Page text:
The information contained in the numbered boxes of the W-2 varies slightly with individual workers, but all W-2s contain these basic components.
Employee information, including name, address, Social Security number. Employer information is also listed, including name and tax identification number.
Box 1: Wages, Tips, and Other Compensation
Amount of taxable income that an employee has earned over the course of the statement year. In some cases, this is the employee’s total income for the year. In other cases, the number may be less than the employee’s total income because this box includes only “taxable” income, which excludes money set aside to pay for insurance premiums or contributions to employer-sponsored retirement plans.
Box 2: Federal Income Tax Withheld
Amount of money an employer withheld from an employee’s paychecks during the statement year to cover the employ ee’s income tax liability. If the amount withheld is larger than the employee’s liability, the employee will receive an income tax refund.
Boxes 3–6: Social Security and Medicare Wages and Tax Withheld
Amount of an employee’s income subject to social security and Medicare tax, and amounts that an employer withheld to cover that tax liability. The wage amount may be higher than that shown in Box 1 because certain payments, such as contributions to a retirement plan, are taxable in this case. The Medicare tax was introduced in 1966, a result of legislation.
Boxes 7 and 8: Social Security Tips and Allocated Tips
If an employee has a job that includes substantial compensation from tips, these boxes may be used. Box 7 shows the total amount of tips that an employee reported to the employer. This amount is also included in Box 1.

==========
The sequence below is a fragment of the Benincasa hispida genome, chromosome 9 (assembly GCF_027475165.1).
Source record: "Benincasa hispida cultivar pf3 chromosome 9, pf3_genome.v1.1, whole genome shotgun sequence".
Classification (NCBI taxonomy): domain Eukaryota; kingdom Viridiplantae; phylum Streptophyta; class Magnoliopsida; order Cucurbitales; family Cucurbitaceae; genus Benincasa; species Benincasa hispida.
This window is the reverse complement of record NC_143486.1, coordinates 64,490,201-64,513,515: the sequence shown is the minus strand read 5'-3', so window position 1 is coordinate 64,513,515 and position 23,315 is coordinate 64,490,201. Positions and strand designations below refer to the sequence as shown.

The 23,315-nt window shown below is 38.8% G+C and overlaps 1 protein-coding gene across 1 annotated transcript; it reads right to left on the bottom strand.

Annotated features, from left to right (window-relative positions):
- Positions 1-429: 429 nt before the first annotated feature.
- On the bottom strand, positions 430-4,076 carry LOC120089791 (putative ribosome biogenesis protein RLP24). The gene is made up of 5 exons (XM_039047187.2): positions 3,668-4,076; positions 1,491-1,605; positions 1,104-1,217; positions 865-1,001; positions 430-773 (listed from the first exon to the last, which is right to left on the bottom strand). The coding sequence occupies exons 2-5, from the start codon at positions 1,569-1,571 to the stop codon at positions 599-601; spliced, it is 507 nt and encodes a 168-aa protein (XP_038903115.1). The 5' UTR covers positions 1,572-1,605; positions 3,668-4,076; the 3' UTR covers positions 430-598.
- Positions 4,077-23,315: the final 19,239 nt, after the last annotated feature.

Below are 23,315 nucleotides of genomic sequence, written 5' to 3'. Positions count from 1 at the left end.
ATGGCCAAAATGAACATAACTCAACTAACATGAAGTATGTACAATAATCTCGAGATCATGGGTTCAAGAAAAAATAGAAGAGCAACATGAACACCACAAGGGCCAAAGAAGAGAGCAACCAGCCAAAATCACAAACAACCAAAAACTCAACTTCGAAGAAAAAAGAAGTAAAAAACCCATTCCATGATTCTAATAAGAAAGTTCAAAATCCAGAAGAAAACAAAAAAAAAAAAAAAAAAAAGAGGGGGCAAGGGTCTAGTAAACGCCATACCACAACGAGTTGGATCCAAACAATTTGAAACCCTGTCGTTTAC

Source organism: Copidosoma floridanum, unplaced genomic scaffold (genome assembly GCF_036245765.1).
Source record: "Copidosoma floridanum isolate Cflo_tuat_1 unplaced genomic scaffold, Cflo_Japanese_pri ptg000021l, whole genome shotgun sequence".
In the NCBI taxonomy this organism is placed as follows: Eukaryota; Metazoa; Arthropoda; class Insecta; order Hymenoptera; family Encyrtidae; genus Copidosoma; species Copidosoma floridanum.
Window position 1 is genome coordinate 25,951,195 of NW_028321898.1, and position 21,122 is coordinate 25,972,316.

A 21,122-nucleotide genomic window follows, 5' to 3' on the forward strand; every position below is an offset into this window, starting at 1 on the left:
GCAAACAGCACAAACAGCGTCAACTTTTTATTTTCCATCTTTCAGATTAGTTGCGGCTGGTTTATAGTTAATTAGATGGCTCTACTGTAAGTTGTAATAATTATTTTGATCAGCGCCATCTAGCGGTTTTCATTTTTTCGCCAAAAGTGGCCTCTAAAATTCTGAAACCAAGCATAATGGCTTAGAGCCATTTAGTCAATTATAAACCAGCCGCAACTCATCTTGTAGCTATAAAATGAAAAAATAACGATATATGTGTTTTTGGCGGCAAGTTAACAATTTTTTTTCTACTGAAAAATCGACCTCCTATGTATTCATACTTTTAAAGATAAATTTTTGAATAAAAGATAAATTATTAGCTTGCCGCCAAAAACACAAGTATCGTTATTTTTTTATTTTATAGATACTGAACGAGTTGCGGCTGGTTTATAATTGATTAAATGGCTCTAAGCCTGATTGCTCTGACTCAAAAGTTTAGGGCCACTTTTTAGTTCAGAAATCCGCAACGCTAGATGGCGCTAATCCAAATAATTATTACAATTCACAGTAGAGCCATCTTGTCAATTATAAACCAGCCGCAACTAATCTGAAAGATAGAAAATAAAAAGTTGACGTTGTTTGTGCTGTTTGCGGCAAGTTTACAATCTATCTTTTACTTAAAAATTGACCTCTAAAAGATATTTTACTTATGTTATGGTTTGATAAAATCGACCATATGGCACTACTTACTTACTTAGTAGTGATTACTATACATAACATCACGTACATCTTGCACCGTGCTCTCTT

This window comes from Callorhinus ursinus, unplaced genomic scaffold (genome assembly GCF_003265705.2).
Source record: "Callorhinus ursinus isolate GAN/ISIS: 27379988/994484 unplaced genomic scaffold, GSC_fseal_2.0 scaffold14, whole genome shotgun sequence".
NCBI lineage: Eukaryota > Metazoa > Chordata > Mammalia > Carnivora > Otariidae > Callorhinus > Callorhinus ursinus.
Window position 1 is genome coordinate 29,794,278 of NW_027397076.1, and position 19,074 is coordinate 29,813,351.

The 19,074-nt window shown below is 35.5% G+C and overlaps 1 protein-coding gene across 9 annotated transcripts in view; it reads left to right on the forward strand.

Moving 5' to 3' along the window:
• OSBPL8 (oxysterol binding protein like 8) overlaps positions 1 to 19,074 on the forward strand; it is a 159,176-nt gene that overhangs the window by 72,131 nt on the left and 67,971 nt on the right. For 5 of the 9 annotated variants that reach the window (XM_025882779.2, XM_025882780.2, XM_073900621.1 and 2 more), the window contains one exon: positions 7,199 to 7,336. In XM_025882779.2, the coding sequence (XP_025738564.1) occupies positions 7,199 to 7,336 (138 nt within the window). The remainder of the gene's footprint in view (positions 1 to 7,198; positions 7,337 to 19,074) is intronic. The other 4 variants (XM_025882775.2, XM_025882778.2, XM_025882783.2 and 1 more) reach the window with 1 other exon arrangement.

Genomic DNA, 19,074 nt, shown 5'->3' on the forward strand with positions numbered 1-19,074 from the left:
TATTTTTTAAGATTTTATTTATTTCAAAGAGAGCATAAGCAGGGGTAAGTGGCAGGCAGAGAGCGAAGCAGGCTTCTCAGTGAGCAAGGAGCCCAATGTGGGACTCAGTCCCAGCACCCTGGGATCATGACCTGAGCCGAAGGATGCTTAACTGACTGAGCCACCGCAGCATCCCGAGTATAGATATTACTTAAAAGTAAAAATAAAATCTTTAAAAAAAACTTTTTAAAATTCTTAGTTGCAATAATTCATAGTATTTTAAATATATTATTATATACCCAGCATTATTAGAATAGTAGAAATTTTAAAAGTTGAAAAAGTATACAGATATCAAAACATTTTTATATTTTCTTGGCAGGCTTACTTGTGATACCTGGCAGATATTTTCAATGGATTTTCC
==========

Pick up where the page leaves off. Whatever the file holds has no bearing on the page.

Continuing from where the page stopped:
Box 9 is always blank. It used to reflect a certain type of tax payment that an employer could make on behalf of an employee that is no longer allowed by law. Boxes 10–14 are used for a variety of items and will only be filled in if an item applies to an employee. They report things like dependent-care benefit payments, retirement or pension plan contributions, union dues, or education payments.
Boxes 15–20: State and Local Tax Information
If an employee paid any state or local taxes during the statement year, those amounts are reflected here. Boxes 16 and 18 reflect taxable income, which will likely match Box 1; while Boxes 17 and 19 reflect state and local tax withheld during the statement year.
Very Much a Wage and Tax Statement
For many workers, the content of the W-2 might be overlooked, or its reception signals a need to file an income tax return. But it is important to realize that the W-2, and the information contained on it year after year, has come to exist as formal proof of income for a variety of federal and state agencies and other matters. The information on the W-2 is reported annually to the IRS, for example, at the same time that it is provided to an employee. This allows the IRS to track income tax returns, filed or not, to ensure that an employee’s tax liability is met each year. In addition, the information on the W-2 is submitted to the Social Security Administration, which uses it to track annual earnings to calculate payments for workers. An employee’s W-2 might also be used as proof of income in personal matters, such as applying for federal financial aid for college, court proceedings, or credit applications for certain purchases.